This book. Oh, this book. I can’t say enough about it, because it’s timely and one of the most important things ever written. And yet I can’t find what I need to say about it, because there aren’t words enough. I was inspired to read it after seeing faintingviolet’s insightful review, and then when Ta-Nehisi Coates won the National Book Award, I raced to the library.
In a nutshell, this is a book about being black in the United States. More specifically, it is about the dangers of being black in the United States. The popular perception in white American mythology is that slavery ended with the Civil War. And yet, as Coates points out, black suffering was just beginning. He specifically examines the kinds of hate crimes and injustices committed institutionally against black individuals, particularly young black men, who have been proliferating since the 1990s and beyond. Framed as a letter to his teenaged son, Between the World and Me is an eye-opening indictment of systematic racism from everyday encounters to the justice system.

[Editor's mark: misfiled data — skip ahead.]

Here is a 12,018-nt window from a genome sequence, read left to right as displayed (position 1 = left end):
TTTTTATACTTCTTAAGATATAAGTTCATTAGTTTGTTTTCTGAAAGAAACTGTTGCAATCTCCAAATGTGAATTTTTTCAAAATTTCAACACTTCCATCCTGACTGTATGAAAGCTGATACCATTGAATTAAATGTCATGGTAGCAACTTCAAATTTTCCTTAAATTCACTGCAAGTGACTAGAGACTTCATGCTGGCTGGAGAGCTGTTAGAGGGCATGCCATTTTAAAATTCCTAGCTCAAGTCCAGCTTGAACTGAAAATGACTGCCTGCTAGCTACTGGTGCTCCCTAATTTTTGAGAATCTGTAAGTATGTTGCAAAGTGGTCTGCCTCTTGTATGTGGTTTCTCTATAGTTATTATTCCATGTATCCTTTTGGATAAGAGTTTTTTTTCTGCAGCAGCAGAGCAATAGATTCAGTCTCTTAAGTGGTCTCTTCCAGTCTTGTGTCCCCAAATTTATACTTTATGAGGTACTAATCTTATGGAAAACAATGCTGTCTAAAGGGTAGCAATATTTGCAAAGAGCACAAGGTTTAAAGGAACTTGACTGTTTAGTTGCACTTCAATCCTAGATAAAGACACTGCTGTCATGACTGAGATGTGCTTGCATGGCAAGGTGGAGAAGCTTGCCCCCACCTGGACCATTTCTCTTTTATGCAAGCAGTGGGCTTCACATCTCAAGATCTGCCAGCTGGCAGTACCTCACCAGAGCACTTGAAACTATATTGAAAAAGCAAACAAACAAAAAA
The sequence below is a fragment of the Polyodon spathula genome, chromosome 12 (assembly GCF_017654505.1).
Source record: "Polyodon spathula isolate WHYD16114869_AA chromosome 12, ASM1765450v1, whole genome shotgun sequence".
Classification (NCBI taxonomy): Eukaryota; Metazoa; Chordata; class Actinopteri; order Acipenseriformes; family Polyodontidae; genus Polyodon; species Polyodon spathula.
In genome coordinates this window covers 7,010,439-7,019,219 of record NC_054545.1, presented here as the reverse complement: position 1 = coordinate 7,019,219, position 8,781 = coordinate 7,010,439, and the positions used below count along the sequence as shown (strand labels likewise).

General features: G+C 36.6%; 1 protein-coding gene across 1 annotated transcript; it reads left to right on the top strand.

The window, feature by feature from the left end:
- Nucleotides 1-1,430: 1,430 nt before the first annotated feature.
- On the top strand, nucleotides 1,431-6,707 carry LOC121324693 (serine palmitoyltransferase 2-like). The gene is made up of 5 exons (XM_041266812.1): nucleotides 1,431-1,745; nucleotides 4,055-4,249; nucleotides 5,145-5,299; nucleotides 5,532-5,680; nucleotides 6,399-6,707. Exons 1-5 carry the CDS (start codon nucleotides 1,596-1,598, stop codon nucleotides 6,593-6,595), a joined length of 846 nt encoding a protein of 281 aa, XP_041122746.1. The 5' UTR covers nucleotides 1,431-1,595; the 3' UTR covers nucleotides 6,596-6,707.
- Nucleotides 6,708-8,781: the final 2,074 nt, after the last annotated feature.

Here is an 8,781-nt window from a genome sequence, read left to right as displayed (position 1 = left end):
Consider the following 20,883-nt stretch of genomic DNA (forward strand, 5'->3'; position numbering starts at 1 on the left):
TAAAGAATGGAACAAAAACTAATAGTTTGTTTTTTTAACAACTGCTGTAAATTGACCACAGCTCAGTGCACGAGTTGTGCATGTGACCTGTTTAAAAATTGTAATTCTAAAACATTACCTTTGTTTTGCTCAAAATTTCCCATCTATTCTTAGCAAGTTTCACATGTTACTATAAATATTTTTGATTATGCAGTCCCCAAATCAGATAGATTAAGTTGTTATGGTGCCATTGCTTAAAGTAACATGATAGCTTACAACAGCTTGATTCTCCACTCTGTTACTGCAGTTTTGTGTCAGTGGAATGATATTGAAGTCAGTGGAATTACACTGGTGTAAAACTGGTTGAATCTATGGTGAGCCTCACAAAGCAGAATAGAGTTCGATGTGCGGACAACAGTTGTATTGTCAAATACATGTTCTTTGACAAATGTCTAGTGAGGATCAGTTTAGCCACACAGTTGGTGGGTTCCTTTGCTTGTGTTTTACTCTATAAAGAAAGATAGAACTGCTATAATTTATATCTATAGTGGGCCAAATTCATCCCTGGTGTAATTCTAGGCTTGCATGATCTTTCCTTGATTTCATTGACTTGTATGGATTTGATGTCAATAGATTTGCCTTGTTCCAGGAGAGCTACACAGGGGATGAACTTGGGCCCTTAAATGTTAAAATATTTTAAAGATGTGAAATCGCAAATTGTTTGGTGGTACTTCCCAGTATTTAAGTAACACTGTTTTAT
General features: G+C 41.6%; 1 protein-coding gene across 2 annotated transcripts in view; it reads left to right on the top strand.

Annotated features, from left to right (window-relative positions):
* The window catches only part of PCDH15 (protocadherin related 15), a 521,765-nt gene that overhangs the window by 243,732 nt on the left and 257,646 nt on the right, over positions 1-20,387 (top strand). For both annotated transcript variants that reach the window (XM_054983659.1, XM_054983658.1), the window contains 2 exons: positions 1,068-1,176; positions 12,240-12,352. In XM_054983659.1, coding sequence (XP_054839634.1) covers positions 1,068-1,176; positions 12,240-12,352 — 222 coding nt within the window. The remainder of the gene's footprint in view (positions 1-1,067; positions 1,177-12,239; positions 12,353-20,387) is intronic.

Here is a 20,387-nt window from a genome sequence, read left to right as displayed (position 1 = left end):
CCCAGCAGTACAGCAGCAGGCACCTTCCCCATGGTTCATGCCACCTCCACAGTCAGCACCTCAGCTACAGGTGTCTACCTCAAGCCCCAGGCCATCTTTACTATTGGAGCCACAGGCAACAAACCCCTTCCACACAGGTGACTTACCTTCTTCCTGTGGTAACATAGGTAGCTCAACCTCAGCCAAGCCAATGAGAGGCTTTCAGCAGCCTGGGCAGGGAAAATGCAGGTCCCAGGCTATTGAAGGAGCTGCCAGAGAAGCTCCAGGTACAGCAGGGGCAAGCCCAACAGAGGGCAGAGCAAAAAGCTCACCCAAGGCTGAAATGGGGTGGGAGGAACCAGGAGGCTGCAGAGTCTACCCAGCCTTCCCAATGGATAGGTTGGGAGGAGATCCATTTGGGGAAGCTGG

As I write this review, we are less than 36 hours out from the protests in my beloved Chicago after a video was released of Laquan McDonald’s death at the hands of a police officer. I did not want to watch the video, but my in-laws had CNN on, and the video was playing. I was sickened. And angry. And afraid. Not for myself, but for my students and their families. For my husband’s students and their families, many of whom have already lost loved ones to the horrific violence in Chicago. For people who are guilty of being nothing more than black. I don’t know what it’s going to take to change an abusive and violent system. But this book could not be more timely. I read and nodded and listened. I feel humbled by my privilege, and I don’t know what change I can effect by myself. But I would urge you to read this book and listen to what Coates has to say.